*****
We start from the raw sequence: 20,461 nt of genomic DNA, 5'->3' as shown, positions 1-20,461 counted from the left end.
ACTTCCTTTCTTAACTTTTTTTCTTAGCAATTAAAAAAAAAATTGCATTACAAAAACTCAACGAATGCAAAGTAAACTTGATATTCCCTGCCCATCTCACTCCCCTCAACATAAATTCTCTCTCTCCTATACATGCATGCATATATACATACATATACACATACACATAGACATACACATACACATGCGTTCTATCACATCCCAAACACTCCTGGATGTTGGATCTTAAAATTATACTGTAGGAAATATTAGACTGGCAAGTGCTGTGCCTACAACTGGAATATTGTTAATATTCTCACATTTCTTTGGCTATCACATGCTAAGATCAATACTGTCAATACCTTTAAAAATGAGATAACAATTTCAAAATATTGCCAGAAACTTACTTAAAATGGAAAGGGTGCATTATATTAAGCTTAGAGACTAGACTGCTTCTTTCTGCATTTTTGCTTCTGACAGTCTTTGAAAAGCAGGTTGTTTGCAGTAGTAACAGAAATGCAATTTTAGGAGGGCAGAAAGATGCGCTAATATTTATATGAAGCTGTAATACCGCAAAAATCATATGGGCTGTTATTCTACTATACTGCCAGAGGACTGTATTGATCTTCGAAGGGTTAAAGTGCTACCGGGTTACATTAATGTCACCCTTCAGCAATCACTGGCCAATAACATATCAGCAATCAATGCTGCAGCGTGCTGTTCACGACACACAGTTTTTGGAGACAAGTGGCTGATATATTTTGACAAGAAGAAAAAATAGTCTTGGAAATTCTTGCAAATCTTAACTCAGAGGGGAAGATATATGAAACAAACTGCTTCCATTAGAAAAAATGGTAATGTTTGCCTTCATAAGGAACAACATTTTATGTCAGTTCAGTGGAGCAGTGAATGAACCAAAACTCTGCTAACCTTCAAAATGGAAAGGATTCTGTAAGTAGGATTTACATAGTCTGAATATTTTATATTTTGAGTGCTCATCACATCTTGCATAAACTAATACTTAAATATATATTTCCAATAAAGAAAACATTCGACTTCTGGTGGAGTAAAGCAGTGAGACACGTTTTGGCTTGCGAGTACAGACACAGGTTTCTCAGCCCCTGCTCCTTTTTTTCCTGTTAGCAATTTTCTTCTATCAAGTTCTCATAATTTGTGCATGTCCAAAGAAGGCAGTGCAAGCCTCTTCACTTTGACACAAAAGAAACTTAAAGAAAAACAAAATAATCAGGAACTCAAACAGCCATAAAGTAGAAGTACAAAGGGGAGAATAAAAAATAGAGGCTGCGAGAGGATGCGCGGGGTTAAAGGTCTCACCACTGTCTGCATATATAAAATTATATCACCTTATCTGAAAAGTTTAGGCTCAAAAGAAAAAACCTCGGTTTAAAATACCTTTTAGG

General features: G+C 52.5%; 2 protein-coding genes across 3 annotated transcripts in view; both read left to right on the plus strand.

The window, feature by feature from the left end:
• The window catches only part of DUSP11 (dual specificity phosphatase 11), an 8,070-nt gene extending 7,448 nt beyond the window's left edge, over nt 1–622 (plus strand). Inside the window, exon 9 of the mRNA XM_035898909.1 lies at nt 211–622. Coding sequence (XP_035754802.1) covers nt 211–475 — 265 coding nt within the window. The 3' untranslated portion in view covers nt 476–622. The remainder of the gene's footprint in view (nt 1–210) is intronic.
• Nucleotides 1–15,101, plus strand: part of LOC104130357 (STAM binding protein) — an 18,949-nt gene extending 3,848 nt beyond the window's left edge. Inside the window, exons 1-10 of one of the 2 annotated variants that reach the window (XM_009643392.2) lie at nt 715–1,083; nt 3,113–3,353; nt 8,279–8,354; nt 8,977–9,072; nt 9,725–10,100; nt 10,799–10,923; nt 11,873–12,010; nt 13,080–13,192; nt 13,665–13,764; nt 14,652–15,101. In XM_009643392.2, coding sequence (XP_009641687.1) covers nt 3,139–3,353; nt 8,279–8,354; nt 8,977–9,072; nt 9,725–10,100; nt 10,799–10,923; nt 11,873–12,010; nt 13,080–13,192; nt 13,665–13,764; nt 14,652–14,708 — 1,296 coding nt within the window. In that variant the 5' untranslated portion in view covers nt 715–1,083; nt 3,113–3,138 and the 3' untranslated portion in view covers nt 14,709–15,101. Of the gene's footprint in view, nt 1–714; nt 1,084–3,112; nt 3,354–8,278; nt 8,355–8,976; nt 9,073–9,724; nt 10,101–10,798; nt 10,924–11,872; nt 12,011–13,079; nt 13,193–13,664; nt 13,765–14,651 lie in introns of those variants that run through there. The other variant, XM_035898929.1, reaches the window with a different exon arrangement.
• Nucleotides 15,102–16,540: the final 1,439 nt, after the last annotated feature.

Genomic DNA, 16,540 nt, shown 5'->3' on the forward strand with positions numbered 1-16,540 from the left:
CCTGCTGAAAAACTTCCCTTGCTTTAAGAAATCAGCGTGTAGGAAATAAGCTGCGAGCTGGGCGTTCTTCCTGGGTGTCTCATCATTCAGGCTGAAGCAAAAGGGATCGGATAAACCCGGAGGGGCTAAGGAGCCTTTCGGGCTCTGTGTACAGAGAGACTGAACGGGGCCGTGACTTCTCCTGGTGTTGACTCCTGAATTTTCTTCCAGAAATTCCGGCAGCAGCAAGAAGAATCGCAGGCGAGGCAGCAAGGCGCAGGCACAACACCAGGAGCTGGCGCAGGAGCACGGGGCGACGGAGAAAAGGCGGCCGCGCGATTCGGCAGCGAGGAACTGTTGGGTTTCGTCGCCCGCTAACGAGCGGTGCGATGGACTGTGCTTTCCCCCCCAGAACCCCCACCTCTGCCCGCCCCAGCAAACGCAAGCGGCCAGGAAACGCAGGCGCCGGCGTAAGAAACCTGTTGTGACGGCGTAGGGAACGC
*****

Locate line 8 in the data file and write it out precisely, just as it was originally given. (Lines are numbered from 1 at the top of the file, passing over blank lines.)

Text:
Genomic DNA, 16,540 nt, shown 5'->3' on the forward strand with positions numbered 1-16,540 from the left: